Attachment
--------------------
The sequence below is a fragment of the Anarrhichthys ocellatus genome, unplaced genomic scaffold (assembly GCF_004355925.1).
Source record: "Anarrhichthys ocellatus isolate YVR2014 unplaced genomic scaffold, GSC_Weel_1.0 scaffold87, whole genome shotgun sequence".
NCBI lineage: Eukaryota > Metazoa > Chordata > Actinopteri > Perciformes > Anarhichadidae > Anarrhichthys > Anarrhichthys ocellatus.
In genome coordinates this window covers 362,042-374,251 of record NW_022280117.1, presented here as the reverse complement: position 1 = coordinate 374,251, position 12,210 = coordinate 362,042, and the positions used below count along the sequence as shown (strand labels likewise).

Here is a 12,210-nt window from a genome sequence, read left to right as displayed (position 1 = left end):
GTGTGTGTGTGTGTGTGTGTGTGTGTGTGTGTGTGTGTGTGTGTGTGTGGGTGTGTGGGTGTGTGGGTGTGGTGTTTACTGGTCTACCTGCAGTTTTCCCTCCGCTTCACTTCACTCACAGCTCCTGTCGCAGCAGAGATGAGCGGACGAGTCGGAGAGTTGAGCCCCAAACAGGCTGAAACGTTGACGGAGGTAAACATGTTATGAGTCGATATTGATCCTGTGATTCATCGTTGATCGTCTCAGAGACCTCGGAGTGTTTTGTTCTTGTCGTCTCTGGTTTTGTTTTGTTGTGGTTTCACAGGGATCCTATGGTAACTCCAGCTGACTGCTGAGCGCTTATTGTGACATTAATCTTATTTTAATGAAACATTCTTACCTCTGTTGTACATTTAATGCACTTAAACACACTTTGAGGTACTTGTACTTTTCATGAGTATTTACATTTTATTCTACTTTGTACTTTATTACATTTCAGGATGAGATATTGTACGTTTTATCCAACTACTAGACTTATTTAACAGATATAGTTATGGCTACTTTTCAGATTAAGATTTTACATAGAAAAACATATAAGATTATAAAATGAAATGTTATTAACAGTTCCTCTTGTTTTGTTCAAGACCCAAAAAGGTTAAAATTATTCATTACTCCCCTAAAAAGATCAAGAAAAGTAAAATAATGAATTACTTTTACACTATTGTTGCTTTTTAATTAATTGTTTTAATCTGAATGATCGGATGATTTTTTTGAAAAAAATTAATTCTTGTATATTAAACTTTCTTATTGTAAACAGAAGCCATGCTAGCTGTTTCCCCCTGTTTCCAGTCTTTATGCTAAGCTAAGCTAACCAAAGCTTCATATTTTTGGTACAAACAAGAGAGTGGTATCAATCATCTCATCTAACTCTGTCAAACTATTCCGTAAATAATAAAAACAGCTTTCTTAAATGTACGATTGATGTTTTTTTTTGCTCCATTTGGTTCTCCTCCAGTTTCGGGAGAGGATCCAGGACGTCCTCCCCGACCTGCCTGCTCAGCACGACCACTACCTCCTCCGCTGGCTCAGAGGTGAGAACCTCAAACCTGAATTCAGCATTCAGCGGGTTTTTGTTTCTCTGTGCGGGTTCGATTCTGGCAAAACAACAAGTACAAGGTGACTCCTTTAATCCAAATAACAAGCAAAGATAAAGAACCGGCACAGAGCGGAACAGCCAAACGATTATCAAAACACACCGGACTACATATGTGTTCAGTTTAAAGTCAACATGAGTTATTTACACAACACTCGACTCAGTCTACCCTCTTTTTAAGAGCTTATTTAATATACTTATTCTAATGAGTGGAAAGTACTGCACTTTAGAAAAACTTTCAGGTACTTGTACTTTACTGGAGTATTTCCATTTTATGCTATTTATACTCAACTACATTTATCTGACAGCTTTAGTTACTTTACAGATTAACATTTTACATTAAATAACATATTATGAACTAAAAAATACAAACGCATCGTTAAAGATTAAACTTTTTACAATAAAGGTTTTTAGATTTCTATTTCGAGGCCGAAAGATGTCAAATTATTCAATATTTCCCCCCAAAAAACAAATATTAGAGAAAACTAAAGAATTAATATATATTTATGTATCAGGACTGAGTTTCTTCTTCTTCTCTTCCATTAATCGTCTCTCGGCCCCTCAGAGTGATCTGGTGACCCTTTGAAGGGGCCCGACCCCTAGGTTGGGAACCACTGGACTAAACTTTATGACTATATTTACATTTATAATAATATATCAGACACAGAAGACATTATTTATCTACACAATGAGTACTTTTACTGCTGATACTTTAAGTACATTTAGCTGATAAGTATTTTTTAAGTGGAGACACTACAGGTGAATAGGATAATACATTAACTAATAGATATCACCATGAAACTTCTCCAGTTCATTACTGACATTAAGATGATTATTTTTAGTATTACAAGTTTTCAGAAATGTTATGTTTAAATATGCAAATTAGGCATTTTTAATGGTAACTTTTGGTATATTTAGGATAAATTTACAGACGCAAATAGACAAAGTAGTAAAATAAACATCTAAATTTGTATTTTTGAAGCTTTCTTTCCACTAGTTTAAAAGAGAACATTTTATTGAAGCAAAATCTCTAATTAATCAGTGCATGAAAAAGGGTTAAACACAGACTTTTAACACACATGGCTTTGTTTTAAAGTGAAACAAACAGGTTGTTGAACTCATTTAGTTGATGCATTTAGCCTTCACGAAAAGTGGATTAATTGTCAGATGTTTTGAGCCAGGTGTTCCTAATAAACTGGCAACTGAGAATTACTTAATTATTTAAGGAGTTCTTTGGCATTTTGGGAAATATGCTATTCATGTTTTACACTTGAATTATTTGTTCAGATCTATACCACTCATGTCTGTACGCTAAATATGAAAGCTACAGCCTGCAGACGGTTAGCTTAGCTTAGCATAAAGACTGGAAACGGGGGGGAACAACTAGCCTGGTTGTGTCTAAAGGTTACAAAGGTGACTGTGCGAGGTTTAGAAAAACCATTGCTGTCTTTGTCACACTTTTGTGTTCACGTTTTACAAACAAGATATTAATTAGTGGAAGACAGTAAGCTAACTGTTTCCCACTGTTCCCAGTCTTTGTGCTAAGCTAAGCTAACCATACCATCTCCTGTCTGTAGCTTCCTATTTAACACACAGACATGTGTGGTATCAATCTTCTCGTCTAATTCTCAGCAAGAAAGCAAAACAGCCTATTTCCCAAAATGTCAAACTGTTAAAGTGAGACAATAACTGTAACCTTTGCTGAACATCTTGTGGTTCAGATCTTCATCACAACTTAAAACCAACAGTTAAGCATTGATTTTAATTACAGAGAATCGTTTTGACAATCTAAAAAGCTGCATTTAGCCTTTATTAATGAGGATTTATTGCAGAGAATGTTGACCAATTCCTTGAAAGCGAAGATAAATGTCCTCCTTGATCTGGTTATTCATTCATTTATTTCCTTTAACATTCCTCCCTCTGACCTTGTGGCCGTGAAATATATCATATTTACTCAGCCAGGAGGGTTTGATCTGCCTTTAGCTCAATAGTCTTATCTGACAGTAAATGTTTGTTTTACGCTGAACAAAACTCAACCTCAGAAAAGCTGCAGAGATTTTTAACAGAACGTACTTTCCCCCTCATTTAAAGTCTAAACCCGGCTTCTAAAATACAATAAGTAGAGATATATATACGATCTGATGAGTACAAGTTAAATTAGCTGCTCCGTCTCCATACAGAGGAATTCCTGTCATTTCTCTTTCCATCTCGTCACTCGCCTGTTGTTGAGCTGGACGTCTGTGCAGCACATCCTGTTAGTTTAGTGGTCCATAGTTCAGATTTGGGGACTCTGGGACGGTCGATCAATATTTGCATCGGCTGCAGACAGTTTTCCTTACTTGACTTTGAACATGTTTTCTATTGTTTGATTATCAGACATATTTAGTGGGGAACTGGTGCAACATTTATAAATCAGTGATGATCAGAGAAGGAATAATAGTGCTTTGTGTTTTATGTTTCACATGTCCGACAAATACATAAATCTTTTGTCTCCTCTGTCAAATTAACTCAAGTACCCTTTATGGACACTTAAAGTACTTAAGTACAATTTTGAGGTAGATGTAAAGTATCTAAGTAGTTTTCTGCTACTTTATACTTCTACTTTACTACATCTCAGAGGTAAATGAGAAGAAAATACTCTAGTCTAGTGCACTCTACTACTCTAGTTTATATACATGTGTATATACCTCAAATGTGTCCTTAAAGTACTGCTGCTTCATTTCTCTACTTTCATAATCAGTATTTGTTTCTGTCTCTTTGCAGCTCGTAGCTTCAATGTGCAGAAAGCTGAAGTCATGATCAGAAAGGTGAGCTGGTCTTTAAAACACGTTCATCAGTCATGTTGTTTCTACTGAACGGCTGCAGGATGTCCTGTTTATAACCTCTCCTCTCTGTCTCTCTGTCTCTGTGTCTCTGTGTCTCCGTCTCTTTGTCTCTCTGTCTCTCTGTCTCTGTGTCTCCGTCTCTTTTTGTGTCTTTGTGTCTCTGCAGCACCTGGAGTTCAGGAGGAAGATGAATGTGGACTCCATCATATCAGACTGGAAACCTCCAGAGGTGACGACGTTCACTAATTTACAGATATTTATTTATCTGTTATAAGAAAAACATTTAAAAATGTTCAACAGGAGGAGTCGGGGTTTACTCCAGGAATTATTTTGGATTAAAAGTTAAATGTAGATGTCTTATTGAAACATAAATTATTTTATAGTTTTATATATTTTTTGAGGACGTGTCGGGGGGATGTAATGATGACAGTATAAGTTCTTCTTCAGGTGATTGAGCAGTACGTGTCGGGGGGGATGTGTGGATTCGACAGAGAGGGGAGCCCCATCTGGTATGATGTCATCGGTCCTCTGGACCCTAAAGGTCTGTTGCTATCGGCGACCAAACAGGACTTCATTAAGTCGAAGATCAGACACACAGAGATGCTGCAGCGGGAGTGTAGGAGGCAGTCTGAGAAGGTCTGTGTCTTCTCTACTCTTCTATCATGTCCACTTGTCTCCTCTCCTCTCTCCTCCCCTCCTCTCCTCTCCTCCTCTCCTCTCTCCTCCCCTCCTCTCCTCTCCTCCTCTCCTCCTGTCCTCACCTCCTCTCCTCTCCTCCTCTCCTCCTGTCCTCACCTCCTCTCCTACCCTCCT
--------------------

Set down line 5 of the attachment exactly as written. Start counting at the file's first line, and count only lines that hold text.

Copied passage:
Here is a 12,210-nt window from a genome sequence, read left to right as displayed (position 1 = left end):